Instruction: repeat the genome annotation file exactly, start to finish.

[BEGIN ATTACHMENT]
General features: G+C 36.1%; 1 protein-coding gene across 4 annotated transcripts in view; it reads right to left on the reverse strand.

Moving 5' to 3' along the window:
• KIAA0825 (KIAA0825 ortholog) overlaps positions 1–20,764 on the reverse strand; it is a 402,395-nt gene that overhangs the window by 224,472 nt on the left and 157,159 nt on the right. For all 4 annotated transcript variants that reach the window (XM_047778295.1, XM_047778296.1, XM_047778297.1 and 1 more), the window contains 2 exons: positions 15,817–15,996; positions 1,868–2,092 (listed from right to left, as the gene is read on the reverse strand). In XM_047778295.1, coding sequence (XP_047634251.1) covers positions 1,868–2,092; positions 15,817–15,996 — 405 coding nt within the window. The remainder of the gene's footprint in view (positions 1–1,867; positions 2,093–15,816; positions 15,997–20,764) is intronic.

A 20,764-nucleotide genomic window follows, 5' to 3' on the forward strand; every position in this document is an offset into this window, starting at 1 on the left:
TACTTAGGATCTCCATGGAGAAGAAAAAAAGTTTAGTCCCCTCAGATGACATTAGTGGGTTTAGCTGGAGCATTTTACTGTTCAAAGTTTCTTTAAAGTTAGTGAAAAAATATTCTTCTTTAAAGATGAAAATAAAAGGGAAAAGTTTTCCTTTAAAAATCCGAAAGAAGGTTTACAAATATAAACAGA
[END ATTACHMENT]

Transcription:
General features: G+C 36.1%; 1 protein-coding gene across 4 annotated transcripts in view; it reads right to left on the reverse strand.

Moving 5' to 3' along the window:
• KIAA0825 (KIAA0825 ortholog) overlaps positions 1–20,764 on the reverse strand; it is a 402,395-nt gene that overhangs the window by 224,472 nt on the left and 157,159 nt on the right. For all 4 annotated transcript variants that reach the window (XM_047778295.1, XM_047778296.1, XM_047778297.1 and 1 more), the window contains 2 exons: positions 15,817–15,996; positions 1,868–2,092 (listed from right to left, as the gene is read on the reverse strand). In XM_047778295.1, coding sequence (XP_047634251.1) covers positions 1,868–2,092; positions 15,817–15,996 — 405 coding nt within the window. The remainder of the gene's footprint in view (positions 1–1,867; positions 2,093–15,816; positions 15,997–20,764) is intronic.

A 20,764-nucleotide genomic window follows, 5' to 3' on the forward strand; every position in this document is an offset into this window, starting at 1 on the left:
TACTTAGGATCTCCATGGAGAAGAAAAAAAGTTTAGTCCCCTCAGATGACATTAGTGGGTTTAGCTGGAGCATTTTACTGTTCAAAGTTTCTTTAAAGTTAGTGAAAAAATATTCTTCTTTAAAGATGAAAATAAAAGGGAAAAGTTTTCCTTTAAAAATCCGAAAGAAGGTTTACAAATATAAACAGA